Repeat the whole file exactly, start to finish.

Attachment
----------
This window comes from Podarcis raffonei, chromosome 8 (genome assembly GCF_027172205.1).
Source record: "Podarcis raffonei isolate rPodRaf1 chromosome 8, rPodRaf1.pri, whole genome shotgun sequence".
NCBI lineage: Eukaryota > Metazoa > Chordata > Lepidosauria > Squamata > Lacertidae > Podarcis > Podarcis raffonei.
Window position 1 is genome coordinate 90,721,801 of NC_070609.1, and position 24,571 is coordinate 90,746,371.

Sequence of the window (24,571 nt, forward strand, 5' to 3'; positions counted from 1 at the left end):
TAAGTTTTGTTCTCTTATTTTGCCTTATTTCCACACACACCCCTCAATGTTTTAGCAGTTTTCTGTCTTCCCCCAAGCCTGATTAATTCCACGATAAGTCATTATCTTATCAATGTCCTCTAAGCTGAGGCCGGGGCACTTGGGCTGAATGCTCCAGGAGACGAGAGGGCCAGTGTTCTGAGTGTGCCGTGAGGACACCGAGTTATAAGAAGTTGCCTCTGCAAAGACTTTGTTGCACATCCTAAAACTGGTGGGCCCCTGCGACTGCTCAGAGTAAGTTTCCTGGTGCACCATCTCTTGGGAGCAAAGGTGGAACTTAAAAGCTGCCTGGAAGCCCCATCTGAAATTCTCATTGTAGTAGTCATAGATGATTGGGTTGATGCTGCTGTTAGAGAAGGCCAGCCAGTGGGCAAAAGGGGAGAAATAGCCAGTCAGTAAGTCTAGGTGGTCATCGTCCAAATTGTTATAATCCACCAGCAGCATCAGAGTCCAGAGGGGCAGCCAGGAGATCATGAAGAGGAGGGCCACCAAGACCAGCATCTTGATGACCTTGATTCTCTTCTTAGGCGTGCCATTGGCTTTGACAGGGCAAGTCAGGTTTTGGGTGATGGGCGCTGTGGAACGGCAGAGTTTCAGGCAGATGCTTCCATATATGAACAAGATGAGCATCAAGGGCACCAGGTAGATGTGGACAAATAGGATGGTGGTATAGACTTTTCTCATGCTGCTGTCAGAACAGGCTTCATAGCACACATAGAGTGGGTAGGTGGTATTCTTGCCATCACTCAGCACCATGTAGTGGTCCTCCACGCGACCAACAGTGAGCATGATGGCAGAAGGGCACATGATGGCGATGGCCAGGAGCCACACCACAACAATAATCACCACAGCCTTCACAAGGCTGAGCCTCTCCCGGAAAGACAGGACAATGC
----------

This window comes from Podarcis raffonei, chromosome 8 (genome assembly GCF_027172205.1).
Source record: "Podarcis raffonei isolate rPodRaf1 chromosome 8, rPodRaf1.pri, whole genome shotgun sequence".
NCBI lineage: Eukaryota > Metazoa > Chordata > Lepidosauria > Squamata > Lacertidae > Podarcis > Podarcis raffonei.
Window position 1 is genome coordinate 90,721,801 of NC_070609.1, and position 24,571 is coordinate 90,746,371.

Sequence of the window (24,571 nt, forward strand, 5' to 3'; positions counted from 1 at the left end):
TAAGTTTTGTTCTCTTATTTTGCCTTATTTCCACACACACCCCTCAATGTTTTAGCAGTTTTCTGTCTTCCCCCAAGCCTGATTAATTCCACGATAAGTCATTATCTTATCAATGTCCTCTAAGCTGAGGCCGGGGCACTTGGGCTGAATGCTCCAGGAGACGAGAGGGCCAGTGTTCTGAGTGTGCCGTGAGGACACCGAGTTATAAGAAGTTGCCTCTGCAAAGACTTTGTTGCACATCCTAAAACTGGTGGGCCCCTGCGACTGCTCAGAGTAAGTTTCCTGGTGCACCATCTCTTGGGAGCAAAGGTGGAACTTAAAAGCTGCCTGGAAGCCCCATCTGAAATTCTCATTGTAGTAGTCATAGATGATTGGGTTGATGCTGCTGTTAGAGAAGGCCAGCCAGTGGGCAAAAGGGGAGAAATAGCCAGTCAGTAAGTCTAGGTGGTCATCGTCCAAATTGTTATAATCCACCAGCAGCATCAGAGTCCAGAGGGGCAGCCAGGAGATCATGAAGAGGAGGGCCACCAAGACCAGCATCTTGATGACCTTGATTCTCTTCTTAGGCGTGCCATTGGCTTTGACAGGGCAAGTCAGGTTTTGGGTGATGGGCGCTGTGGAACGGCAGAGTTTCAGGCAGATGCTTCCATATATGAACAAGATGAGCATCAAGGGCACCAGGTAGATGTGGACAAATAGGATGGTGGTATAGACTTTTCTCATGCTGCTGTCAGAACAGGCTTCATAGCACACATAGAGTGGGTAGGTGGTATTCTTGCCATCACTCAGCACCATGTAGTGGTCCTCCACGCGACCAACAGTGAGCATGATGGCAGAAGGGCACATGATGGCGATGGCCAGGAGCCACACCACAACAATAATCACCACAGCCTTCACAAGGCTGAGCCTCTCCCGGAAAGACAGGACAATGC